Mental health care in prisons and jails[edit]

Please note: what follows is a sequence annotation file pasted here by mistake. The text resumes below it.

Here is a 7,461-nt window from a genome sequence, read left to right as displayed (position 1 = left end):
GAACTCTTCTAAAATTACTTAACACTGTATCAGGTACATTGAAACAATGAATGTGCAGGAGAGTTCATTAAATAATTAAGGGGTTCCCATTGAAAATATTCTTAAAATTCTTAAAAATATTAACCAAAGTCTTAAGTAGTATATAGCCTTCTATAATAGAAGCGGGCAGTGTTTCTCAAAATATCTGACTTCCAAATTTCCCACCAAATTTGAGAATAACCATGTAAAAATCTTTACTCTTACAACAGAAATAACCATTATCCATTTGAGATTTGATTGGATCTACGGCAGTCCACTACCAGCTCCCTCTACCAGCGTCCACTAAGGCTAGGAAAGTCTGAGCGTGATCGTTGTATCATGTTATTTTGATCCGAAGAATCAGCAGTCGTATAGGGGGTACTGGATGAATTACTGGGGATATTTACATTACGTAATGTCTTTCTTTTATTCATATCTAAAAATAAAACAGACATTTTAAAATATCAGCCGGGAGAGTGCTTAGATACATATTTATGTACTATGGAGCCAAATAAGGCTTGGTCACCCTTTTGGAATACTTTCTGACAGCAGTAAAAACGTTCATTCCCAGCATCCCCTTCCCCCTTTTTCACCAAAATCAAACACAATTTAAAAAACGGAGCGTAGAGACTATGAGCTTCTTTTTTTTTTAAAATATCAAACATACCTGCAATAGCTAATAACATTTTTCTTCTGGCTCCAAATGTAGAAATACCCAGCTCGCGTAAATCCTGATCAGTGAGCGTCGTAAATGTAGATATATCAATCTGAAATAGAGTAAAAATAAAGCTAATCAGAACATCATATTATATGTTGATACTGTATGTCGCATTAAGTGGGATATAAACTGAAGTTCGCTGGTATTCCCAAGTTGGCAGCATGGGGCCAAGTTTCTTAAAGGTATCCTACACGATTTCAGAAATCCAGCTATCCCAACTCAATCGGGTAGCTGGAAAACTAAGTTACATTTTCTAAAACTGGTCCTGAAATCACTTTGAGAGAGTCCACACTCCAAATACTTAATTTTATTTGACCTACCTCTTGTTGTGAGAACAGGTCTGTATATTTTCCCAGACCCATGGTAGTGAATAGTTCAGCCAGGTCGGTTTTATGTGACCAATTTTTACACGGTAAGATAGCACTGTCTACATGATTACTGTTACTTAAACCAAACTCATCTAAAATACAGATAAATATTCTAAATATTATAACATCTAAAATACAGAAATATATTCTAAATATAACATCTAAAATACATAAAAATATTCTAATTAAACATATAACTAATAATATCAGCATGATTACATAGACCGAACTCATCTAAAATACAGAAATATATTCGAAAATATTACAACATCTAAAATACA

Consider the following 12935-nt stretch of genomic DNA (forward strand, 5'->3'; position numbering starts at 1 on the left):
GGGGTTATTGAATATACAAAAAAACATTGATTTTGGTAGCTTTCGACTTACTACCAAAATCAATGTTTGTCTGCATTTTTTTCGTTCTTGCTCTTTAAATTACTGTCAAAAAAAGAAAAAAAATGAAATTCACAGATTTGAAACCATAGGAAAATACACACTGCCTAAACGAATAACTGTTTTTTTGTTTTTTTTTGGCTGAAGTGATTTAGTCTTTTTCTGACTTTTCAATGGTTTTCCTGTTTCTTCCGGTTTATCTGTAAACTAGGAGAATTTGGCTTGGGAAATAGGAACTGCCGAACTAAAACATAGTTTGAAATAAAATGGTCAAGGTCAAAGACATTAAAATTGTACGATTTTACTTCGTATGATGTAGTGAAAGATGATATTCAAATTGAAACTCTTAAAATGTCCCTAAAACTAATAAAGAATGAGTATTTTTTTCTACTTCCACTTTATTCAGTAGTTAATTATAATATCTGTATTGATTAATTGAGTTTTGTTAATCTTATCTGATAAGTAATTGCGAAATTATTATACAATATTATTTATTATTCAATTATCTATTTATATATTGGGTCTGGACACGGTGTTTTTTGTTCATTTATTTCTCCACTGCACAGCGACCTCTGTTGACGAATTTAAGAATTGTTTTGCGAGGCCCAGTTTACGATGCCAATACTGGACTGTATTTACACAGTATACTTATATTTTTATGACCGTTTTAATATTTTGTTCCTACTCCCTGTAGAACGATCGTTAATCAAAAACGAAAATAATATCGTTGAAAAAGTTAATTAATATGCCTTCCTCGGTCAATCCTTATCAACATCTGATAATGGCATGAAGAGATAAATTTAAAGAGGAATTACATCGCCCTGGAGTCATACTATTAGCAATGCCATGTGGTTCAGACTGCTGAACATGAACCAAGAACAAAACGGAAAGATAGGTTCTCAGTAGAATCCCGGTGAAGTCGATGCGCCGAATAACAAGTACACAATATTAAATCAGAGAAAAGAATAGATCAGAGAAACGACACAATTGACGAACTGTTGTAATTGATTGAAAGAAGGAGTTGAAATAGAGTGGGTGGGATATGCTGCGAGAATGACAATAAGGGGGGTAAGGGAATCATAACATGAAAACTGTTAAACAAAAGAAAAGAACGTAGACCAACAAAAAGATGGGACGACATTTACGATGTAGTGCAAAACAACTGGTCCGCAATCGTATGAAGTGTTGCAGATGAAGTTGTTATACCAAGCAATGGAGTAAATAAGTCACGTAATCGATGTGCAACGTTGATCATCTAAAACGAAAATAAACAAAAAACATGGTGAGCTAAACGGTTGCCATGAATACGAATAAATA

Psychologists report that one in every eight prisoners were receiving some mental health therapy or counseling services by the middle of the year in 2000. Inmates are generally screened at admission and depending on the severity of the mental illness they are placed in either general confinement or specialized facilities. Inmates can self report mental illness if they feel it is necessary. In the middle of the year in 2000, inmates self reported that State prisons held 191,000 mentally ill inmates.[30] A 2011 survey of 230 correctional mental health service providers from 165 state correctional facilities found that 83% of facilities employed at least one psychologist and 81% employed at least one psychiatrist. The study also found that 52% of mentally ill offenders voluntarily received mental health services, 24% were referred by staff, and 11% were mandated by a court to receive services.[31] Although 64% of providers of mental health services reported feeling supported by prison administration and 71% were involved in continuity of care after release from prison, 65% reported being dissatisfied with funding.[32] Only 16% of participants reported offering vocational training,[33] and the researchers noted that although risk/need/responsivity theory has been shown to reduce the risk for recidivism (or committing another crime after being released), it is unknown whether it is incorporated into mental health services in prisons and jails.[34] A 2005 article by researcher Terry A. Kupers noted that male prisoners tend to underreport emotional problems and don't request help until a crisis,[35] and that prison fosters an environment of toxic masculinity, which increases resistance to psychotherapy.[36] A 2017 report from the Bureau of Justice Statistics noted that 54.3% of prisoners and 35% of jail inmates who had past 30-day serious psychological distress has received mental health treatment since admission to the current facility; and 63% of prisoners and 44.5% of jail inmates with a history of a mental health problem said they had received mental health treatment since admission.[37]